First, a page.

* You are viewing Posts Tagged ‘economics’

Balanced Transportation Analyzer (via Wired)

Today’s post presents a story about transportation modelling and the real costs of driving, originally covered in this month’s Wired magazine. Congestion pricing isn’t exactly a popular idea in North America, so it’s great to see the science behind it taken seriously in non-planning media.

Thanks to Bernard Garon on Flickr for this great Creative Commons photo of New York Traffic.

The goal of traffic engineering is to maintain the safe and efficient movement of people and goods. It is typically measured in terms of vehicular volume, traffic flow, and incident rates. However, traffic and transit are complicated issues with significant economic, environmental, and social and ramifications. Charles Komanoff, an energy-policy analyst, transport economist and environmental activist, has devoted years to measuring and analyzing New York’s … Continue Reading

Weekly NewsPool: Local energy, the London Underground, and the end of Heritage Week!

In planning news and in the blogosphere, this week brought two great stories from Boston, including a glimpse at the future of open transit data. Other stories address the challenging imperative of energy security, and mark without mourning the end of the public-private partnership that, until recently, operated London’s Underground.

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Next week is Heritage Week!

Thanks to Steve Cadman on Flickr for this Creative Commons photo of the Lower Eastside Tenement Museum in New York.

During the coming week, we here at PlanningPool are looking forward to sharing a series of posts about victories and challenges in urban heritage planning around the world. Join us next week for Heritage Week, from May 10 – 14!

To start thinking about the dynamics of change and preservation in cities, we recommend an article by urban economics guru Edward Glaeser that appeared in the New York Times earlier this week. Responding to Jane Jacobs’ well-loved and oft-quoted principles of successful urban environment, Glaeser suggests that this approach placed too high a value on retaining older buildings and maintaining moderate densities. Is there any … Continue Reading

Weekly Video

Gazing toward the future, and hopefully beyond these dismal economic times, what will cities look like? Though it’s easy to get excited about the technologies that might shape the built realities of civilization, any sociologist will tell you that cities are at least equally defined by their inhabitants…

Why finding the right price for parking could change the world, Part 2

Getting the price of parking right can be more important than you think, and in Part 2 of this two-part series, we see how San Francisco has been trying to perfect their parking price, and how it can make the city more liveable.

Why finding the right price for parking could change the world, Part 1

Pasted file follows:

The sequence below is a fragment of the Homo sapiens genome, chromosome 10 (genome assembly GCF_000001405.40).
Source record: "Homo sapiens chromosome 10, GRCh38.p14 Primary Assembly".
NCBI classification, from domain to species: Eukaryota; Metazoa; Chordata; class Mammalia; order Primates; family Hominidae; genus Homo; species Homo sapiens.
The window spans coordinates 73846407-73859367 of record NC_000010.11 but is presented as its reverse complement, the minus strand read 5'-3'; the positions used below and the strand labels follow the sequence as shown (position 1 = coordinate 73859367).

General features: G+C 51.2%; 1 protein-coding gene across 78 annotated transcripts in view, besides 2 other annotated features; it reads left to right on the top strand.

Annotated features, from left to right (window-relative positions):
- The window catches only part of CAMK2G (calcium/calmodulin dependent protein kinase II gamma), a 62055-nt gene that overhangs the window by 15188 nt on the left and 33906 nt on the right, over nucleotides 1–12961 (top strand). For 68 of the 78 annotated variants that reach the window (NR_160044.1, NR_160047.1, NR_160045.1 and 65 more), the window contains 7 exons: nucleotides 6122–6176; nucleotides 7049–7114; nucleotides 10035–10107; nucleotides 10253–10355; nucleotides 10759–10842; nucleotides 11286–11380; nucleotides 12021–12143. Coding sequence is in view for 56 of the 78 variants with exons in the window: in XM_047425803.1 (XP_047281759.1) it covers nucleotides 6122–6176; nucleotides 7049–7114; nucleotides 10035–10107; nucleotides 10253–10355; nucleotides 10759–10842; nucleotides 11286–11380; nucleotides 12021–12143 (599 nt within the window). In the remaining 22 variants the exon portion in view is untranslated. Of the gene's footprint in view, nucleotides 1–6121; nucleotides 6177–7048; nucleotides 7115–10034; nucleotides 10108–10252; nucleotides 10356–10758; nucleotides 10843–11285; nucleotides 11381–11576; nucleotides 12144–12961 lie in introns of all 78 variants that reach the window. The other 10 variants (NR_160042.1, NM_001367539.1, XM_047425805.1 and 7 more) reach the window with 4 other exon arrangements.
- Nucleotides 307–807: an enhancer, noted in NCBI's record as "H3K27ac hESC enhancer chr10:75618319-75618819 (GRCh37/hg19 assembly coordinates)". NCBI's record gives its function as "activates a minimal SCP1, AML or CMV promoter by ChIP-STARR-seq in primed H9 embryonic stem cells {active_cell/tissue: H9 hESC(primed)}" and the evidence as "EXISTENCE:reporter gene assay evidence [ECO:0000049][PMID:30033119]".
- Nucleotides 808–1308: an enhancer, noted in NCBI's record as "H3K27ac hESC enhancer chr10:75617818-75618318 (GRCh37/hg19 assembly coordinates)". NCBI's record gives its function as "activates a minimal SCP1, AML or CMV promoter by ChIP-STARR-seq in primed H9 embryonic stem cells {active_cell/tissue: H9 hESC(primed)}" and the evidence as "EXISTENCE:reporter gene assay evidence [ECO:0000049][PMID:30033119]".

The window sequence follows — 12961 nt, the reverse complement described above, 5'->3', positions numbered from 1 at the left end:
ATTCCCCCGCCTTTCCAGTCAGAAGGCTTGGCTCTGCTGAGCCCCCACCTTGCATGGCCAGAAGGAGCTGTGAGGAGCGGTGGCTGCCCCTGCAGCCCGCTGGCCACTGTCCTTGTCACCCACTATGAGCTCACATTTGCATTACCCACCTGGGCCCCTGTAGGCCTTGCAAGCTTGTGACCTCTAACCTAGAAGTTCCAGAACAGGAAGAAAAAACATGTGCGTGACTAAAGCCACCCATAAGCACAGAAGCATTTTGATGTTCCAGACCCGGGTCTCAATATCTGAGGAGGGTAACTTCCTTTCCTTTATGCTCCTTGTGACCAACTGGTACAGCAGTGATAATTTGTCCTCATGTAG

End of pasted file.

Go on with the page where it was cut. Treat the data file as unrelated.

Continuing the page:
Most people see a low price as an opportunity. But economists see prices as a way of relaying important information about the product. Find out why we may be sending the wrong information with parking rates, and why getting it right could change everything.

Musings from Sustainability Visionary Paul Hawken – Resilient Cities Conference

Paul Hawken is a visionary environmentalist, entrepreneur, journalist, and author of well known books such as Blessed Unrest, and co-author of Natural Capitalism. (His opening remarks for the Gaining Ground Resilient Cities Conference were blogged on Planning Pool earlier today.) He is also a twin, as we learned during the session.

The author with Paul Hawken!

The author with Paul Hawken!

In a salon session with conference participants, Hawken mused on topics suggested by attendees. Here is a sampling of the wisdom and thoughts he shared:

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  • As individuals, it’s okay to make make mistakes. Nature makes lots of small mistakes, but no big ones.
  • Everyday I have the same problem you have, I ask myself: am I making a difference? I just need to have faith that if I continue to … Continue Reading

Wolfram Alpha: Number crunching for people who love cities

Wolfram AlphaIt’s likely that you’ve already heard about Wolfram Alpha, a “computational knowledge engine” that computes answers rather than searching for them, like Google or Yahoo. Invented by a physicist and arguably most useful for calculating science or math questions, Wolfram Alpha also works with demographic and geographical statistics, making it really fun to play with!

So you can get an idea of how useful Wolfram Alpha can be, here are some searches I did:

Nevertheless, Wolfram Alpha cannot compute some data at the subnational … Continue Reading

Blogging “The Public Square as an Economic Space” Event

Tonight, in a packed community hall with eager community members perched on gym mats and kindergarten-sized chairs*, city councilor Andrea Reimer, economic development planner John Tylee and UBC geography professor Trevor Barnes offered very different perspectives about the economic value and potential of public squares.

The event at the Kitsilano Neighbourhood House, was organized by the Vancouver Public Space Network, whose upcoming events can be seen here. Not having a chance to film the speakers, I decided to try sitting in the back and typing madly. The flavour of each presentation is briefly presented below.

*Sincere thanks to the guy who let me take the last grown-up chair!

 

Trevor Barnes: Professor of Geography, University of British Columbia 

Trevor Barnes began by evoking his childhood in the English town of St. Austell.  Its Aylmer Square was “geometrically a square, but … Continue Reading